Friday, May 22, 2009

Something got me thinking about all the different ways people are connecting, or trying to connect, today. I remember one of my best friends’ brother in law opened a nightclub called “The Phone Booth” in Manhattan. The gimmick: many small round tables in a trendily decorated (i.e. black) room each with a telephone. If you saw someone at another table, you just dialed them up. The club lasted for a few years but I thought it was a great idea. Another great social networking idea, which no one has launched, is, picture this: you’re driving in your car and you see someone in another car that you’d like to talk to. Wouldn’t it be great if there was some way to share cell phone numbers while driving on the Adirondack Northway? Well, maybe not as we’re all getting more and more protective of our privacy and sadly there are just too many lunatics out there. But social networking also applies to business and I’m finding more and more people less and less good at networking. Networking is an art. And that runs directly to something that I read in a book on networking many years ago: not everyone is a networker and if you are then you should gravitate towards people who are. One tip: if you attend a conference or any type of event where you gather even a few business cards, drop each person an email, within 24-hours of the exchange of business cards. All it has to say is: “Nice meeting you at such and such event. Look forward to staying in touch.” Although with some folks you meet there will be a desire on, hopefully, both your parts to do more than exchange pleasantries in an email, as there may be some real potential business that can be explored. Anyway, now that the whole world is a “Phone Booth” the only thing that is missing is how to find out the phone number of the person standing right next to you. Although, I guess you could ask. Hey, whatever happened to ‘beaming’ contact info from one device to another?

We’re seeing more and more of government injecting itself into the business world. Some of it appears to be for the greater good. But this thing about politicians trying to find opportunities to build their own reputation is really something that needs it’s own watchdog looking over the shoulder of the politician claiming to be a watchdog. This is happening right now in the placement agent business and it’s not fair to indict a whole industry because of a few bad apples. And, today, with everyone in the investment world nervous about everything, this is not good. Institutional investors in particular are so wary of doing business that many have closed up shop temporarily until things get sorted out and it’s safe to go back into the water. But, because there are still leaders (vs. followers) who actually think for themselves there will continue to be capital flowing into the alternative investment industry and while it may be less it will be going to those firms who not only have communicated openly but who are doing the right thing, right now, during a time when no one wants to be surprised…about anything-except perhaps for a birthday cake.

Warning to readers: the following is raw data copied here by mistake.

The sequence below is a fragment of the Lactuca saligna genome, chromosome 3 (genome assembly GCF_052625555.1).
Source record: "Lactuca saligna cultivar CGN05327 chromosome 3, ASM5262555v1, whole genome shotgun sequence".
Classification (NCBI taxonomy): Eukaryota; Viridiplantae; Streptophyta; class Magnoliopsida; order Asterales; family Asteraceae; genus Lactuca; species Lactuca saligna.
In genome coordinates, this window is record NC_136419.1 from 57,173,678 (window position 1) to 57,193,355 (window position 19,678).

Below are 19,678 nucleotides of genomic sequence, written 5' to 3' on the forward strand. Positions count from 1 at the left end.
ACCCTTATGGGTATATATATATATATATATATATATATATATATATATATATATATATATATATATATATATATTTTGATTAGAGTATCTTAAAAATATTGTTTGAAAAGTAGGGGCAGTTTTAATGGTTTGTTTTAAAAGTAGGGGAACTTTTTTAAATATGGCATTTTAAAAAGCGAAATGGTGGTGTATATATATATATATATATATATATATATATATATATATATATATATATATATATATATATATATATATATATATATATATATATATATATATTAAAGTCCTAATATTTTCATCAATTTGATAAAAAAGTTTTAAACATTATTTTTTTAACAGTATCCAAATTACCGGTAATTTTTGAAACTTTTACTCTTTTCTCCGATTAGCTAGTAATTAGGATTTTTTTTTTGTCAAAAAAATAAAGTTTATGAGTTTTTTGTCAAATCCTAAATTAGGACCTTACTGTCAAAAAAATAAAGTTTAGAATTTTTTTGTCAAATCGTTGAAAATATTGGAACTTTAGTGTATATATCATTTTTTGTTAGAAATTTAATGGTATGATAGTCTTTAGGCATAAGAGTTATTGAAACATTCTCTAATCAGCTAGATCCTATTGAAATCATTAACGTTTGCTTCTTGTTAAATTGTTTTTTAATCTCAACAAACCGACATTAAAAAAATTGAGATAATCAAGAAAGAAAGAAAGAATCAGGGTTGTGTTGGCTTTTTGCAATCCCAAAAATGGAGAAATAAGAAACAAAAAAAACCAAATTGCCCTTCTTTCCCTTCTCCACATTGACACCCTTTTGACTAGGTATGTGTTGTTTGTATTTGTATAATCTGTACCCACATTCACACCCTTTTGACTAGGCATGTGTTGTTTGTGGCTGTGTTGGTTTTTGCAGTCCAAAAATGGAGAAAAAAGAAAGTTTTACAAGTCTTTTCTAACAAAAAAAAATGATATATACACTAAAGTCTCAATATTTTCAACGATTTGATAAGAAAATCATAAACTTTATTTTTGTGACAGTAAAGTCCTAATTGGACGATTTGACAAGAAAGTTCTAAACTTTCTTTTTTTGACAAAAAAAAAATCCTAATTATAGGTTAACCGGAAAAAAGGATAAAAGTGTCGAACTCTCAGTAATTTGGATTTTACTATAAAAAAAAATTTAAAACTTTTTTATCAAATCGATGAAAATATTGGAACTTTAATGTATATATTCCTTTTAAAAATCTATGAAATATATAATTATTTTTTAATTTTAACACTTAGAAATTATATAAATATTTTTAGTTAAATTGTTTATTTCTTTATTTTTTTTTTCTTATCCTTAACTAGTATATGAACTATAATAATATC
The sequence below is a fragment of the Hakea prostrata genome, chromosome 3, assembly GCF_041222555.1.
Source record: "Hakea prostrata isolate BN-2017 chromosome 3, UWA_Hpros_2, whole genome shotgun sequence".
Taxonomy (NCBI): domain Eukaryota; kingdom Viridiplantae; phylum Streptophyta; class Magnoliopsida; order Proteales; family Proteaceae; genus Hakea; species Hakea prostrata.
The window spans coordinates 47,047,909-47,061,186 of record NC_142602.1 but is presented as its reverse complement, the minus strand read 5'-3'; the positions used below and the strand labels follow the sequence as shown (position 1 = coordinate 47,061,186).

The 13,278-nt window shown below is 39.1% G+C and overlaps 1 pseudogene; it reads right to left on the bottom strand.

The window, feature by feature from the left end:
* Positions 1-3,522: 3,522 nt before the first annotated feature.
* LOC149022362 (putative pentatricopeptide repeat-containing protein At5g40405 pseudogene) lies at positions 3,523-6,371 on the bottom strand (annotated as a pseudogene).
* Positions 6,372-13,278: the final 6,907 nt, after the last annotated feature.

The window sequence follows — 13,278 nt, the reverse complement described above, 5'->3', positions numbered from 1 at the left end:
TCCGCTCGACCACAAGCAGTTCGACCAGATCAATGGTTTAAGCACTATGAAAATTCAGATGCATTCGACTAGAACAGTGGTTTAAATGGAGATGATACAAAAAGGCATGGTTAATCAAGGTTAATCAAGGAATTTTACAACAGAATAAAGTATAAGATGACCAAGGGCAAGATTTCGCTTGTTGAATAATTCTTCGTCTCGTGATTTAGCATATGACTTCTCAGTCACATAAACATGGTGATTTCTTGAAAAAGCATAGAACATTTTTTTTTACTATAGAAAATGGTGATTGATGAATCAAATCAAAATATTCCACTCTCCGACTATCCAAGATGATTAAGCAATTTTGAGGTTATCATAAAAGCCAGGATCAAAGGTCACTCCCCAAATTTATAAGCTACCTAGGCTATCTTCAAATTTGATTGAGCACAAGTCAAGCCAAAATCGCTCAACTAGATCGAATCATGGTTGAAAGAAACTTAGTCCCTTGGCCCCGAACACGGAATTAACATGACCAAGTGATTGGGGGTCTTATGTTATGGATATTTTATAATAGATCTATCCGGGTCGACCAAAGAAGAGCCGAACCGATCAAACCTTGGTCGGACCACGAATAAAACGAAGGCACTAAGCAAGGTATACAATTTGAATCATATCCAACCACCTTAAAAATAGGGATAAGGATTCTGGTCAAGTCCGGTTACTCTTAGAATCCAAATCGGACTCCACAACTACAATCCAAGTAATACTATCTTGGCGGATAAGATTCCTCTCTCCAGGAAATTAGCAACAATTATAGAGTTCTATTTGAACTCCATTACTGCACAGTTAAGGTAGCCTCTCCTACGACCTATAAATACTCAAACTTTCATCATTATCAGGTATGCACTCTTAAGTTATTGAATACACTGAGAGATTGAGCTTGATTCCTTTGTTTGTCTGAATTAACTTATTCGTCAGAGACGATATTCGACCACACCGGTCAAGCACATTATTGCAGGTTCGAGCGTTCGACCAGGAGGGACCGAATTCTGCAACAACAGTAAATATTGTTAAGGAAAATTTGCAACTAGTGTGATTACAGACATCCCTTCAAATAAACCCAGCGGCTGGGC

It’s perfectly clear, based on an industry webinar this week, that institutional real estate investors not only want they expect their managers to communicate more frequently and totally openly. And why shouldn’t they? But it seems like some are not. One firm this week had an investor call where the head of client relations didn’t even make an appearance. What message does that send? And, investors won’t get fooled again. Sure these times are trying with valuations falling like the mob hit victim who was fitted for cement overshoes and thrown into the East River. But it’s not like it’s really anyone’s fault. It’s pandemic of the whole industry around the world. So what can managers do? They can take appropriate action, assign their most experienced people to specific problem situations (or hire outside expertise) and communicate, communicate, communicate. And, as much as there are things being said about how we may be past the worst, I don’t really thing so but I do feel that there are strategies that are timely and opportunistic and that investors are looking for those firms who not only have done the right thing but know the right thing to do.

Photo top right: Chalkboard from one of Tom's class. He was famous for them (and for stealing chalk from neighboring classrooms).
Photo top left: Recently discovered photo of my friend Tom David (center) the bass player from the band "Everyone" who passed away in late 2008. His students remember him this way (how will people remember us?):

"Mr. Davis always took time for others. This is his legacy."
"He always had a smile on his face and something pleasant to say."
"His life was worthiest of all because he was able to show you your worth."
"For someone over 40, he's cute as ever! Ask to see the pics of him in his band when 20ish!"
" I have never met another professor who was so passionate and wise about what he was teaching."
"An inspired and inspiring man. Zany, insightful, intelligent, interesting and benevolent. One of the best. (The classes weren't bad, either.)"
"He loves to jump down the rabbit holes. he doesn't ever make a student feel like their views are insignificant, he considers all points."
"He's probably the nicest person you could possibly meet."

These are my personal views and not that of my employer.

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